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Discussion Topic #3: STL Containers and Object Destruction

When using STL containers, be aware that they assume they hold value-like objects. One of the pitfalls with this is that during container destruction it assumes that the objects it holds are being fully destructed as well. If your container holds a collection of raw pointers to user-defined objects, this is not the case. The memory each raw pointer points to is actually not destructed unless you manually delete the raw pointer itself. The STL does not do this for you. To help prevent this type of design flaw, here are a few guidelines to use.

  1. If a container owns the objects it holds, use either full object types (e.g. vector<foo>) or reference-counted smart pointers to those objects (e.g. vector< shared_ptr<foo> >).
  2. If a container does not own the objects it holds, the use of raw pointers is okay (e.g. vector<foo*>).
  3. In general, never use containers of auto_ptr (e.g. vector< auto_ptr<foo> >).

Now these are just guidelines and therefore there are exceptions. Here are a few examples.

  1. You have performance and/or space-critical requirements that make the use of containers of raw pointers more attractive. This is perfectly valid, but always be aware that you are required to manually delete those pointers before destructing your container.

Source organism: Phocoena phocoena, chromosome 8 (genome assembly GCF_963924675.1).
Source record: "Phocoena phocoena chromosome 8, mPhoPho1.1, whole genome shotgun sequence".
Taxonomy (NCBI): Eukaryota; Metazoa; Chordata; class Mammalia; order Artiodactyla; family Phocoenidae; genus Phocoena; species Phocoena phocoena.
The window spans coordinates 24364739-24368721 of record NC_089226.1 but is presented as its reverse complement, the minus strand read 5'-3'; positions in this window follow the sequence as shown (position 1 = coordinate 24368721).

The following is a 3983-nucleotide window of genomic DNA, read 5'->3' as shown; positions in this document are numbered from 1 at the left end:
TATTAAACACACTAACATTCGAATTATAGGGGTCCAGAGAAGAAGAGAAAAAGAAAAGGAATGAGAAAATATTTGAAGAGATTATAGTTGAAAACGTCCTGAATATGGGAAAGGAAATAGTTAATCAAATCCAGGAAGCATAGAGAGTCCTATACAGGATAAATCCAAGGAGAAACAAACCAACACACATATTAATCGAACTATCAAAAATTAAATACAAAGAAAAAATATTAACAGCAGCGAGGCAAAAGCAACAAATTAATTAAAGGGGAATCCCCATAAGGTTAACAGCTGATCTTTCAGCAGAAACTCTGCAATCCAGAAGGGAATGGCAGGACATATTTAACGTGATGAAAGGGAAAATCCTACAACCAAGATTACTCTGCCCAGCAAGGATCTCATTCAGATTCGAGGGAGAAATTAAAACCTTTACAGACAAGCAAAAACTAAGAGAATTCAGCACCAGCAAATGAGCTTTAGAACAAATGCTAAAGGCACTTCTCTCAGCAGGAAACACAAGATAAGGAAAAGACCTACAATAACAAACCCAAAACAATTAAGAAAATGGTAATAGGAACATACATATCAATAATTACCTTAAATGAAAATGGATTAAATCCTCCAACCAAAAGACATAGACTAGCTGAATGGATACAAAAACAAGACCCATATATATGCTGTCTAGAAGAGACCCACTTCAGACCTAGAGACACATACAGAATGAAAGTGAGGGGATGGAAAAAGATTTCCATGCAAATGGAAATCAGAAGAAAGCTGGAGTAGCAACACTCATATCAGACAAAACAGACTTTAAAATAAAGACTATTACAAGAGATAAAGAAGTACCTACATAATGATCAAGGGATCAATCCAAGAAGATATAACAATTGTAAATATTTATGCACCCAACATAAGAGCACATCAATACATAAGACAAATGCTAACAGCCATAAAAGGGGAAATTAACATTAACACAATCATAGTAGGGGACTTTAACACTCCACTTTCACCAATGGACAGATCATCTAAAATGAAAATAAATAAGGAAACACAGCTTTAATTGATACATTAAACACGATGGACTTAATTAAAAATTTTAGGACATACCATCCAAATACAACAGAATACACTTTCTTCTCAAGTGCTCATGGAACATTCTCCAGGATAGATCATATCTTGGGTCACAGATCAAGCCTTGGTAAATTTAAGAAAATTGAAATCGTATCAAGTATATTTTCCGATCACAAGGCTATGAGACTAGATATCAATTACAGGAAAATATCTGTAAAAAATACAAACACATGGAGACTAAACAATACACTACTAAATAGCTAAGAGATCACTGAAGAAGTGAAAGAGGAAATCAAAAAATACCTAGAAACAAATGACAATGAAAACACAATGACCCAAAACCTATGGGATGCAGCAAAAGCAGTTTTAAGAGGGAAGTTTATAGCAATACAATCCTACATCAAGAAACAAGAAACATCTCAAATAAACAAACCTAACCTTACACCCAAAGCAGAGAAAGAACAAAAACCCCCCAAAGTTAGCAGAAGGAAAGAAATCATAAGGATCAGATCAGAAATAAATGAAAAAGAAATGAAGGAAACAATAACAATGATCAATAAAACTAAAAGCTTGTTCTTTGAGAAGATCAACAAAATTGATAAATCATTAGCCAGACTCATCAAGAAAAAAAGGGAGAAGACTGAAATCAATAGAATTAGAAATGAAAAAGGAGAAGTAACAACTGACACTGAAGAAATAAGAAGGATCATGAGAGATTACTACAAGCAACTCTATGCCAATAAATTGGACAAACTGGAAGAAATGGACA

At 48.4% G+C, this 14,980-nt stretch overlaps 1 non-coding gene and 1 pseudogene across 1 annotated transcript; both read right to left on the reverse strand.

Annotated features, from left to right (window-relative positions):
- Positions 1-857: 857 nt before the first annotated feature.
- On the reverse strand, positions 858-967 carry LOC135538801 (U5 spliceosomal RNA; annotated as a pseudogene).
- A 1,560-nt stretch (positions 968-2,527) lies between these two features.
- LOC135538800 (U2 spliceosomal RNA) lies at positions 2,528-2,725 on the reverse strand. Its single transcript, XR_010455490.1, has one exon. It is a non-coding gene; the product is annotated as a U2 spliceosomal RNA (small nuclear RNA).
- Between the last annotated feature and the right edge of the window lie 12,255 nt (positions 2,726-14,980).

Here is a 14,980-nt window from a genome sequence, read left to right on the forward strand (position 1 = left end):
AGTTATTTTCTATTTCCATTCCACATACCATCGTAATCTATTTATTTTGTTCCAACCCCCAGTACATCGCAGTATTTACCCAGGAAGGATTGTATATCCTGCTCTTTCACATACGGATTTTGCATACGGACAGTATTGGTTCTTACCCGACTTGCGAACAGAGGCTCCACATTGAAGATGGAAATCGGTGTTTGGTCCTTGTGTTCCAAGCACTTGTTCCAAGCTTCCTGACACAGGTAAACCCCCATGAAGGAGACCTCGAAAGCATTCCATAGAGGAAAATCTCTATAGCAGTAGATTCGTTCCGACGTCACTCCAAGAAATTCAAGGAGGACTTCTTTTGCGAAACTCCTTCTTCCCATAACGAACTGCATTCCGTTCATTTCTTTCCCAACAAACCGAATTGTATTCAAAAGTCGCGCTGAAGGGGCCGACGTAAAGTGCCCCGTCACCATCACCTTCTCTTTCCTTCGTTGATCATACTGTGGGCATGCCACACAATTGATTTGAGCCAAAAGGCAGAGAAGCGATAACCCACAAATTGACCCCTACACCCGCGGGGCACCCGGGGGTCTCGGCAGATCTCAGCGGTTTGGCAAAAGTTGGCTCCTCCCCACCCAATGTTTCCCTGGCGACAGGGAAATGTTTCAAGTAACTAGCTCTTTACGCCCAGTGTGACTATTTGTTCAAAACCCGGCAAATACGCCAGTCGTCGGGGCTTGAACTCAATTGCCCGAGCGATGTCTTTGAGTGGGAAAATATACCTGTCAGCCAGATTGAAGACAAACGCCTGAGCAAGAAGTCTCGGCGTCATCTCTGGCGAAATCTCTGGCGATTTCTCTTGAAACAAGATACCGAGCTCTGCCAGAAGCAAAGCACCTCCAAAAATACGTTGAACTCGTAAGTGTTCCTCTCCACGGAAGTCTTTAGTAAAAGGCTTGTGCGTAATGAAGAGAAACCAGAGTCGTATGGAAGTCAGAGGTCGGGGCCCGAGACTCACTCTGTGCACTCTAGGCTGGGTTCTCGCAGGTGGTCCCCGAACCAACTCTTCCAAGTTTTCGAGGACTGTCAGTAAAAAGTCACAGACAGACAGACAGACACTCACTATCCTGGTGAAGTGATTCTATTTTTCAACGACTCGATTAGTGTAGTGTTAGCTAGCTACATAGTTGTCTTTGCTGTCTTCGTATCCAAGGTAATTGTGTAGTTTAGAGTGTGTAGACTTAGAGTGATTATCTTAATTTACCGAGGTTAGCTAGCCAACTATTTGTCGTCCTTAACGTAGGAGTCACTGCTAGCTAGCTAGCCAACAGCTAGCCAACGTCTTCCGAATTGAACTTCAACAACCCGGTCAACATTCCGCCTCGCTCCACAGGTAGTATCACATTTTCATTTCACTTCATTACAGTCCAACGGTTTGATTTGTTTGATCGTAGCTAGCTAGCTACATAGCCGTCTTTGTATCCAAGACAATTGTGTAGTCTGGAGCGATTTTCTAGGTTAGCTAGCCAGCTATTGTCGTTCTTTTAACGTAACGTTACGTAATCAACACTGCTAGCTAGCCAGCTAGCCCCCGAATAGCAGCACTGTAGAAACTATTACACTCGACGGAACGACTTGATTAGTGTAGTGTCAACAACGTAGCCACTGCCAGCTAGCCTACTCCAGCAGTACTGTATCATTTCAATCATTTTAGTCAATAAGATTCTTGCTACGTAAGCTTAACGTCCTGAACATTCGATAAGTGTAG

2. The copy constructor of your object might be really expensive and therefore raw pointers to those objects might be held in the container.
  3. You write have a container object that was written to specifically work with auto_ptr (sounds like suicide, but it might be legitimate).

In general, it is probably better to just use reference-counted smart pointers because you then never have to worry about whether you own the object or not. If you do own it, then your count should drop to zero on container destruction and no memory is leaked. Also, if you don't own the objects in your container, then a reference-counted smart pointer merely increments the reference count and decrements it during container construction and destruction respectively. You therefore do not destruct the objects unless you are the last person using them. For more information on reference-counted smart pointers, take a look at shared_ptr. This is a new STL smart pointer from Boost that can prove to be very useful in certain situations.



posted by Gilemonster @ 9:10 PM, , links to this post